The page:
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Prayer Book Collects

May 16, 2009

Not everyone likes everything in the Prayer Book. Now there’s a truism, if ever you saw one!

But I believe one of the glories of the Prayer Book (and by this I mean every English Prayer Book from 1549 to 1929, not the ones in modern English) is the collection of prayers for Sundays and Feast Days, called collectively the Collects. They are almost all of the same structure, namely an invocation of God, emphasizing one of his attributes; then a request; then the “routing code” through Jesus Christ, joining our little prayer for anything with his constant intercession for us.

My favourite Collect is the one for the Sixth Sunday after Trinity:

“O God, who hast prepared for them that love thee such good things as pass man’s understanding: Pour into our hearts such love toward thee, that we, loving thee above all things, may obtain thy promises, which exceed all that we can desire; through Jesus Christ our Lord. Amen.

In a few dozen words, we have in this prayer 

1) God’s careful preparation for us; 2) our inability to comprehend it all; 3)a request for the one thing needful, love of God above any material thing; 4) the result of that in his gifts to us; and 5) the infinitely better gifts prepared for us than we could have asked.

I am sure many of you have different favourites. The Collects are a treasure chest of good stuff.

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3 Comments leave one →
  1. Stephen permalink
    May 18, 2009 8:13 am

    As a Roman Catholic who regularly attends a Traditional Latin Mass, I will be delighted to see the relatively small changes that are slated to be made within our Novus Ordo Missae fairly soon come into regular usage.When our priest says “The Lord be with you.” The faithful will soon respond with “and with your Spirit. There is certainly nothing wrong with “and also with you” per se, but to me it is just a symptom of the exceedingly patronizing tendency to “dumb things down” that we have all witnessed within the last forty years or so.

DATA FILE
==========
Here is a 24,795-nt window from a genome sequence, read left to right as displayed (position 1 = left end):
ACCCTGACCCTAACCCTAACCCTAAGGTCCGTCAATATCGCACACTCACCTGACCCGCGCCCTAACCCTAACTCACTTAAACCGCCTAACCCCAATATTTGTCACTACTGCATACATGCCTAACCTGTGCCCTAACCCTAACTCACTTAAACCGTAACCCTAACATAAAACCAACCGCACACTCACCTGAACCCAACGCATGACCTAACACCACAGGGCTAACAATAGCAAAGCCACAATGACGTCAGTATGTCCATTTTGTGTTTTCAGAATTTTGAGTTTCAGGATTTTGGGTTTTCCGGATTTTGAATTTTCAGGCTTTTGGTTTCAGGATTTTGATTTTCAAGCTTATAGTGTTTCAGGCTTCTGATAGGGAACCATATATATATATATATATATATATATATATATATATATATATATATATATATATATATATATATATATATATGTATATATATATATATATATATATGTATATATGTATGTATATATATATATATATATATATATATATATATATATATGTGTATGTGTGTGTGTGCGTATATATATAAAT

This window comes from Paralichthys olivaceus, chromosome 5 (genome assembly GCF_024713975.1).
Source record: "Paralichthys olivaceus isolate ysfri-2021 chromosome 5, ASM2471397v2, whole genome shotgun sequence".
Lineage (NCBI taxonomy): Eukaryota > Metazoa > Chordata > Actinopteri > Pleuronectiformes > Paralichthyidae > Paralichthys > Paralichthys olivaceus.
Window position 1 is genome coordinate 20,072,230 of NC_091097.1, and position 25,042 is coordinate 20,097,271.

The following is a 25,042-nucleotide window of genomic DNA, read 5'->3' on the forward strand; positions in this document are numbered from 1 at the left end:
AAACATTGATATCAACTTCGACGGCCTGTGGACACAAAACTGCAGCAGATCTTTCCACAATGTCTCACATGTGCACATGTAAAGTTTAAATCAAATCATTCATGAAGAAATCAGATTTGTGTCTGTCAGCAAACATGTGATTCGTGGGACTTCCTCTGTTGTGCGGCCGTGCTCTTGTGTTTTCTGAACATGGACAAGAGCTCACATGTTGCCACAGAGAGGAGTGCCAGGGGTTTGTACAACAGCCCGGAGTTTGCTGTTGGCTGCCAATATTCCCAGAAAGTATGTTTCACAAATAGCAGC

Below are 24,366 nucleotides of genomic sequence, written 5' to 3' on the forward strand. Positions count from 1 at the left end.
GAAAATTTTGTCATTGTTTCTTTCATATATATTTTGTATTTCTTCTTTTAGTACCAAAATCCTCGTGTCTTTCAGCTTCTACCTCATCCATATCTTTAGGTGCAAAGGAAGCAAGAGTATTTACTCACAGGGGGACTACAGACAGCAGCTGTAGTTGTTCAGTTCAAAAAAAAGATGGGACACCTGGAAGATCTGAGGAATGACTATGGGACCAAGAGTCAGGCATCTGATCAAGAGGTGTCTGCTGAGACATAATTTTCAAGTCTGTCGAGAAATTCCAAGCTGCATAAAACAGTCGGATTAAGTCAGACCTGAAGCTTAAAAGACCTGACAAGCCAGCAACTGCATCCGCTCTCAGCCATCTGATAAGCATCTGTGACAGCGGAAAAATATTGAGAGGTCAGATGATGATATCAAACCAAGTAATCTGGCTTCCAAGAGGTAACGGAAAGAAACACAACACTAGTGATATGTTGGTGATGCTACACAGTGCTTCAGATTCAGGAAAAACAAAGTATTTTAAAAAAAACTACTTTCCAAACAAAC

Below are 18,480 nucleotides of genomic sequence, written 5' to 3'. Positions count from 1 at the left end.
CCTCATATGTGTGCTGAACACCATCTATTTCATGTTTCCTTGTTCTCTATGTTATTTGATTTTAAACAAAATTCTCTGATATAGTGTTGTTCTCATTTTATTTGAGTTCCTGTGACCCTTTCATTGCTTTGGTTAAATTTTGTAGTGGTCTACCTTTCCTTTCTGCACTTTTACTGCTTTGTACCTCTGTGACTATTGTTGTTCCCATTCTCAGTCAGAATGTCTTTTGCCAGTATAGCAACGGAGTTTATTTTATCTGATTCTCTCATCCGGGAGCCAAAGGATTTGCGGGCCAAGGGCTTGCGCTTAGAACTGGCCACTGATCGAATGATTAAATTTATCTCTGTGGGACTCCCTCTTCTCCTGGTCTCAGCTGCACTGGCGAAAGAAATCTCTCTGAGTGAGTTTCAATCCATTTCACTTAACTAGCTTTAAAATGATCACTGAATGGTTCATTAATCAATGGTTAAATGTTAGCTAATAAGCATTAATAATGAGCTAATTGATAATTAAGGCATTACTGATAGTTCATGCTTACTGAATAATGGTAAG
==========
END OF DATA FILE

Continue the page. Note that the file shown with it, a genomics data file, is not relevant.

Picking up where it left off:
I love the traditional collects found in the Book of Common Prayer, and the bidding prayers for the whole state of Christ’s Church, as well as many other prayers found in that great volume.

    This all makes me wonder whatever happened to the seemingly simple idea of helping someone who is having difficulty understanding liturgical texts to overcome their impediments? When I was in high school, i was failing Geometry, and i must admit, my teacher never once offered to change Geometry to accomodate my lack of skills in that area of Mathematics. Is it too much to ask that time-honoured sacred texts be given similar consideration?

  2. May 18, 2009 2:01 pm

    I quite agree: children love exotic language and can learn things off by heart far more easily than adults. Thanks for your comment.

  3. ambly permalink
    May 20, 2009 5:20 pm

    Few can better the Collect for Purity.

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